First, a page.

OUR RESPONSE?:  How about the question of a faithful response to this teaching?  And how are we to deal with “personal apocalypse” – the personal disasters that we will inevitably encounter?

Jesus speaks to this question when he says:  “When they bring you to trial and deliver you up, do not be anxious beforehand what you are to say; but say whatever is given you in that hour, for it is not you who speak, but the Holy Spirit . . . he who endures to the end will be saved.”

Jesus is telling us to stand in the faith and knowledge that we are children of God, loved eternally by God.  Leaning on that faith, we can totally trust that the answers will be provided when the time comes.  Persevering in that faith, we can totally trust that faith alone will bring us to Christ in the end – faith alone will bring us with Christ to the end.

At the end of the chapter, Jesus says, “Take heed, watch; for you do not know when the time will come.  It is like a man going on a journey, when he leaves home and puts his servants in charge, each with his work, and commands the doorkeeper to be on the watch.  Watch therefore – for you do not know when the master will come – watch lest he come suddenly and find you asleep.  And what I say to you I say to all:  Watch.”

This warning to watch, watch out, repeats through out this chapter of Mark.  The end is coming.  Be aware, stay awake . . .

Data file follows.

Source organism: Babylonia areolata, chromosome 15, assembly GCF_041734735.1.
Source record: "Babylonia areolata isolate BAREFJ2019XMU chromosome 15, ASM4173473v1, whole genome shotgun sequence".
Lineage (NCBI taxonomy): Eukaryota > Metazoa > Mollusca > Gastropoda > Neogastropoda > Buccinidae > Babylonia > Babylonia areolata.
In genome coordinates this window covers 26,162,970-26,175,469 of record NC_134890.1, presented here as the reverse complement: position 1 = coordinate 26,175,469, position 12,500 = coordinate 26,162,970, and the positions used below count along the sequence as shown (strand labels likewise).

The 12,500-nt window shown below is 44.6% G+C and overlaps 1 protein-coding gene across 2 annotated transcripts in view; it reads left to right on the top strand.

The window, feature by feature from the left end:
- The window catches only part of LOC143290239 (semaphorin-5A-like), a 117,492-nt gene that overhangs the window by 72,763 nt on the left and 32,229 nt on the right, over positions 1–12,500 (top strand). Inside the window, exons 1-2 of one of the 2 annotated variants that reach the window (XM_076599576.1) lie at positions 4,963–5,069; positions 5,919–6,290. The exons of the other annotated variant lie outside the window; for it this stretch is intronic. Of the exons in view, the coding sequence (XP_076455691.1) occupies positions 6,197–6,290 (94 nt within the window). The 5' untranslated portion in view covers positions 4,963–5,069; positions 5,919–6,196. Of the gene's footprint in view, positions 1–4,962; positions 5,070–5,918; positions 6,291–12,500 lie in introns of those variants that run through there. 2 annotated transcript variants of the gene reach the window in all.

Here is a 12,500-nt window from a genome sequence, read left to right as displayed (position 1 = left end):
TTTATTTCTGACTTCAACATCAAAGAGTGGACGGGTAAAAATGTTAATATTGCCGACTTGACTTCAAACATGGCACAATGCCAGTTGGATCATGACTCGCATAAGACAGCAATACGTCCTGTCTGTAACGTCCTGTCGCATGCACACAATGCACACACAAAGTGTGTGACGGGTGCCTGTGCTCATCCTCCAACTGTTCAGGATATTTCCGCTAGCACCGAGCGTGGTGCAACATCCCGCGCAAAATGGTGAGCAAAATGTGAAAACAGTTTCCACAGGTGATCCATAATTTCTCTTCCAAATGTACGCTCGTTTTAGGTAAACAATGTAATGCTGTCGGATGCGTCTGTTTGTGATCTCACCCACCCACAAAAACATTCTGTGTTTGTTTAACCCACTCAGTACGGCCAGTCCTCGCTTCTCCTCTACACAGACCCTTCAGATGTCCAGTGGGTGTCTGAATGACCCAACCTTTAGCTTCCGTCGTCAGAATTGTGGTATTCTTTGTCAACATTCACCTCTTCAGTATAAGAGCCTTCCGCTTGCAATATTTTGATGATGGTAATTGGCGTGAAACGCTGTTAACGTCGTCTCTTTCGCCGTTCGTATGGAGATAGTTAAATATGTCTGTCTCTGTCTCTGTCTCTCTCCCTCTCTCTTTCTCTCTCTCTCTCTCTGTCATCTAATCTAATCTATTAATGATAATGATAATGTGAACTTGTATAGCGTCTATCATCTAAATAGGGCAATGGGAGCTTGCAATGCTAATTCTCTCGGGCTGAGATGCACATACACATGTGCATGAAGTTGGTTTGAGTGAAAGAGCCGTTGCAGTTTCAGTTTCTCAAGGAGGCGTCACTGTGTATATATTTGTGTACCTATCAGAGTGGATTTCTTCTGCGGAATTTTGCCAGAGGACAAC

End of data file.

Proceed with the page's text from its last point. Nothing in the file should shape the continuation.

The good news simmering in today’s gospel lies in what is to come in the final chapters of Mark’s gospel – namely: the end, in the death, of Jesus on the cross transitions into a new and glorious beginning in His resurrection.  As followers of Jesus, we are a Resurrection People.  For us as for Jesus Christ, our ends always transition into new beginnings.

This Sunday is the last Sunday of ordinary time – in the liturgical cycle of the church this is the end of the long green season that began after Pentecost in May.  With the celebration of Christ the King next Sunday, we come the end of the church year.  As we transition into Advent we carry through the message of today’s gospel:  Watch!  Advent is the season of watching and waiting – awareness and staying awake – watching in preparation for the “coming again” of Jesus into our lives at Christmas.

So for now, Jesus says:   “Take heed, watch; for you do not know when the time will come. . . Watch– for you do not know when the master will come . . . Watch lest he come suddenly and find you asleep.  And what I say to you I say to all:  Watch.”